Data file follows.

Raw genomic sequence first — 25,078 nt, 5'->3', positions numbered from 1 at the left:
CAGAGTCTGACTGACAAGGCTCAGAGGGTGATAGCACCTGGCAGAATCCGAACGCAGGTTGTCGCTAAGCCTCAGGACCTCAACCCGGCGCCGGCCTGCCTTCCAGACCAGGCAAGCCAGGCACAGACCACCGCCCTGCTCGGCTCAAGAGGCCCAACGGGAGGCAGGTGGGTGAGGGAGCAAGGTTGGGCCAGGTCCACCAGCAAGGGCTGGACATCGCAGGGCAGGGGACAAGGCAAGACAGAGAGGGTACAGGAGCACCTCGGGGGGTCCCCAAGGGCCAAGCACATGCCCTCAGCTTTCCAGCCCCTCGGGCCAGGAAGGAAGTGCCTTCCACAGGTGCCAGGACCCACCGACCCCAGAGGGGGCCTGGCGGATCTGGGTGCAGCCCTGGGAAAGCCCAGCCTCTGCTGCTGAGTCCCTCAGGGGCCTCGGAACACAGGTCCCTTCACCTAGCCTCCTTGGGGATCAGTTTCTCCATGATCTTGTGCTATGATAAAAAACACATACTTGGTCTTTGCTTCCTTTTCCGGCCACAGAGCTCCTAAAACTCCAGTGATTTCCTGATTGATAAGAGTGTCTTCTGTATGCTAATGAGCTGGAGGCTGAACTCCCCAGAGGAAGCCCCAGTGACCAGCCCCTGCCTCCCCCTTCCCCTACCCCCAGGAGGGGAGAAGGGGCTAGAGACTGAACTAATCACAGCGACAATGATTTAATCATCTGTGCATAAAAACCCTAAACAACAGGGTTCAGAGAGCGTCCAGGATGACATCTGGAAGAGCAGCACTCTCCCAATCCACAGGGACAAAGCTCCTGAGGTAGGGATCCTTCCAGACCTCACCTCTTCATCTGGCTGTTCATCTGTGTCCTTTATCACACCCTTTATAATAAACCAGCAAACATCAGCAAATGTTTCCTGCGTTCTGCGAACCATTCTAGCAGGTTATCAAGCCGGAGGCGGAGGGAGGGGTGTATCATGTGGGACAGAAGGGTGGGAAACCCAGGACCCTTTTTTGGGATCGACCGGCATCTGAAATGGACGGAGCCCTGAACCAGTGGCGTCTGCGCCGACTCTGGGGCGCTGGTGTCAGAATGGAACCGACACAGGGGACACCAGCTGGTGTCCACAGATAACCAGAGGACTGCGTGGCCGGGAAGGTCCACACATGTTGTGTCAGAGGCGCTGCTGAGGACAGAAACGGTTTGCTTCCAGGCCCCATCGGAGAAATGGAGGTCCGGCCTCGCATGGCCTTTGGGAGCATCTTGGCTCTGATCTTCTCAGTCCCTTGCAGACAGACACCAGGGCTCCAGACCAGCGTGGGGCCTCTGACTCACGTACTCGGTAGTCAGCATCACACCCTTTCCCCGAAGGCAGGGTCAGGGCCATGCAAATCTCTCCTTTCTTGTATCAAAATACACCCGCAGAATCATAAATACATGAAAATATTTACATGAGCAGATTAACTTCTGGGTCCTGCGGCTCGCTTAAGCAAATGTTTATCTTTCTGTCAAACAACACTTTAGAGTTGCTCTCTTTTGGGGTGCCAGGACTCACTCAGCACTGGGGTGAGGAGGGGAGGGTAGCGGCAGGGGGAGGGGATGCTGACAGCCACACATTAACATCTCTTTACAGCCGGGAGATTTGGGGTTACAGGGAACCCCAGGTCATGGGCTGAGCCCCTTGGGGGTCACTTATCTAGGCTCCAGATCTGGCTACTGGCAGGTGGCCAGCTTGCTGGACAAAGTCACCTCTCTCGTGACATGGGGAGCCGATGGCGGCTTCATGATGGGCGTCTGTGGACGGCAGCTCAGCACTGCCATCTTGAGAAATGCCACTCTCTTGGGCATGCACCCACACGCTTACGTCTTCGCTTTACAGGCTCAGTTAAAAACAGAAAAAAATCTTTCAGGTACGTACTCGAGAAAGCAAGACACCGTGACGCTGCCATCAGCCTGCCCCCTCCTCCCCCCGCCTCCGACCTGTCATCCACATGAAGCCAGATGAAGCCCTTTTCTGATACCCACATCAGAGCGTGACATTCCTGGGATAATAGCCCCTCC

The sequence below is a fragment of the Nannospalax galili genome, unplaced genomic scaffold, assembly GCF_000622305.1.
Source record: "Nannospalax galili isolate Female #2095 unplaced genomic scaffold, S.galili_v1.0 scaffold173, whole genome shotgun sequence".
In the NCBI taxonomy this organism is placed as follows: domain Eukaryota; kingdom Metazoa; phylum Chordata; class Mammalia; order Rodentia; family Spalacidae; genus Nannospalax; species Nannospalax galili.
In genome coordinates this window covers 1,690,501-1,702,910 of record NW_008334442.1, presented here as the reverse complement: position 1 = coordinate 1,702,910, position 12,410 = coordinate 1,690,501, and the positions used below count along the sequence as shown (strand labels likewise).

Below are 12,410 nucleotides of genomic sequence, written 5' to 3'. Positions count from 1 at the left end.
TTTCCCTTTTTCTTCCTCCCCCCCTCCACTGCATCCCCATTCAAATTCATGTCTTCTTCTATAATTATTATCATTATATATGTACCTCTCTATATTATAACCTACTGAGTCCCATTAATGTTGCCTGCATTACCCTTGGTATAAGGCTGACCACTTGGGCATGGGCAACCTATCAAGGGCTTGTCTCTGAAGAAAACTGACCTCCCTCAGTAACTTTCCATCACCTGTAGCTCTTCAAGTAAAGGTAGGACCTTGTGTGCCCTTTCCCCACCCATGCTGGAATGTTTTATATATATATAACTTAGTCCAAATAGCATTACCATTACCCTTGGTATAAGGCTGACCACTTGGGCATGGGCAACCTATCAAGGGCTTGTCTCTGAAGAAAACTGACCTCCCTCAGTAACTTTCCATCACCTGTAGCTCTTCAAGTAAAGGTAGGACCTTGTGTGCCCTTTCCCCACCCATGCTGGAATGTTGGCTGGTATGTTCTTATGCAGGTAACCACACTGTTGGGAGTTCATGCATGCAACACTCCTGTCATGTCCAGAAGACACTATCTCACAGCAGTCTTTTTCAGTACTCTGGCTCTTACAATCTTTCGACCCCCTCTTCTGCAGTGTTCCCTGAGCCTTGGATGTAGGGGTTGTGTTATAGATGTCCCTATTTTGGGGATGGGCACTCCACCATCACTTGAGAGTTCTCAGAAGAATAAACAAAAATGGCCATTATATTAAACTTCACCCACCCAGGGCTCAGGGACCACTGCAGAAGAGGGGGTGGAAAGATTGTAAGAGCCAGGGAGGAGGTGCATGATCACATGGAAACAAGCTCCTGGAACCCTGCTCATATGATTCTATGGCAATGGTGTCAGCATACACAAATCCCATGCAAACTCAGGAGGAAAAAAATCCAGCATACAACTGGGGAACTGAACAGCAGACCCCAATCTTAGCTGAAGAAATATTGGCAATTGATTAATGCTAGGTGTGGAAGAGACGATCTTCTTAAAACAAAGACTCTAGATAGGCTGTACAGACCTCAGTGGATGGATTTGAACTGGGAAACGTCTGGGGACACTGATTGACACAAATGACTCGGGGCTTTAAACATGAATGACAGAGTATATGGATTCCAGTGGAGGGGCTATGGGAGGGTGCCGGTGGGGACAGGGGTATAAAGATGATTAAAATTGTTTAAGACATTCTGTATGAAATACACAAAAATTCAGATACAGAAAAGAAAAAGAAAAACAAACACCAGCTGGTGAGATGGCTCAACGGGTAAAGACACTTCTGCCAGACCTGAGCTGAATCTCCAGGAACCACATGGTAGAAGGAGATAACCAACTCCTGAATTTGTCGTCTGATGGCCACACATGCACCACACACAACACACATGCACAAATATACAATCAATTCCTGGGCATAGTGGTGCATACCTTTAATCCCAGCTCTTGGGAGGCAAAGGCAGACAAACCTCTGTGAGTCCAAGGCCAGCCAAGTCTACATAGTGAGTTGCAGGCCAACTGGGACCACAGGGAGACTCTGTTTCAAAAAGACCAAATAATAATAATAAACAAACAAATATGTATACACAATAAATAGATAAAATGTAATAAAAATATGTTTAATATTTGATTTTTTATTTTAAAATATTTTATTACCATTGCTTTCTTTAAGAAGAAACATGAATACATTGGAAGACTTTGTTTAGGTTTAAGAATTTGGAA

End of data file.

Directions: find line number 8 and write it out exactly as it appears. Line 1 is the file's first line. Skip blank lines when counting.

TTTCCCTTTTTCTTCCTCCCCCCCTCCACTGCATCCCCATTCAAATTCATGTCTTCTTCTATAATTATTATCATTATATATGTACCTCTCTATATTATAACCTACTGAGTCCCATTAATGTTGCCTGCATTACCCTTGGTATAAGGCTGACCACTTGGGCATGGGCAACCTATCAAGGGCTTGTCTCTGAAGAAAACTGACCTCCCTCAGTAACTTTCCATCACCTGTAGCTCTTCAAGTAAAGGTAGGACCTTGTGTGCCCTTTCCCCACCCATGCTGGAATGTTTTATATATATATAACTTAGTCCAAATAGCATTACCATTACCCTTGGTATAAGGCTGACCACTTGGGCATGGGCAACCTATCAAGGGCTTGTCTCTGAAGAAAACTGACCTCCCTCAGTAACTTTCCATCACCTGTAGCTCTTCAAGTAAAGGTAGGACCTTGTGTGCCCTTTCCCCACCCATGCTGGAATGTTGGCTGGTATGTTCTTATGCAGGTAACCACACTGTTGGGAGTTCATGCATGCAACACTCCTGTCATGTCCAGAAGACACTATCTCACAGCAGTCTTTTTCAGTACTCTGGCTCTTACAATCTTTCGACCCCCTCTTCTGCAGTGTTCCCTGAGCCTTGGATGTAGGGGTTGTGTTATAGATGTCCCTATTTTGGGGATGGGCACTCCACCATCACTTGAGAGTTCTCAGAAGAATAAACAAAAATGGCCATTATATTAAACTTCACCCACCCAGGGCTCAGGGACCACTGCAGAAGAGGGGGTGGAAAGATTGTAAGAGCCAGGGAGGAGGTGCATGATCACATGGAAACAAGCTCCTGGAACCCTGCTCATATGATTCTATGGCAATGGTGTCAGCATACACAAATCCCATGCAAACTCAGGAGGAAAAAAATCCAGCATACAACTGGGGAACTGAACAGCAGACCCCAATCTTAGCTGAAGAAATATTGGCAATTGATTAATGCTAGGTGTGGAAGAGACGATCTTCTTAAAACAAAGACTCTAGATAGGCTGTACAGACCTCAGTGGATGGATTTGAACTGGGAAACGTCTGGGGACACTGATTGACACAAATGACTCGGGGCTTTAAACATGAATGACAGAGTATATGGATTCCAGTGGAGGGGCTATGGGAGGGTGCCGGTGGGGACAGGGGTATAAAGATGATTAAAATTGTTTAAGACATTCTGTATGAAATACACAAAAATTCAGATACAGAAAAGAAAAAGAAAAACAAACACCAGCTGGTGAGATGGCTCAACGGGTAAAGACACTTCTGCCAGACCTGAGCTGAATCTCCAGGAACCACATGGTAGAAGGAGATAACCAACTCCTGAATTTGTCGTCTGATGGCCACACATGCACCACACACAACACACATGCACAAATATACAATCAATTCCTGGGCATAGTGGTGCATACCTTTAATCCCAGCTCTTGGGAGGCAAAGGCAGACAAACCTCTGTGAGTCCAAGGCCAGCCAAGTCTACATAGTGAGTTGCAGGCCAACTGGGACCACAGGGAGACTCTGTTTCAAAAAGACCAAATAATAATAATAAACAAACAAATATGTATACACAATAAATAGATAAAATGTAATAAAAATATGTTTAATATTTGATTTTTTATTTTAAAATATTTTATTACCATTGCTTTCTTTAAGAAGAAACATGAATACATTGGAAGACTTTGTTTAGGTTTAAGAATTTGGAA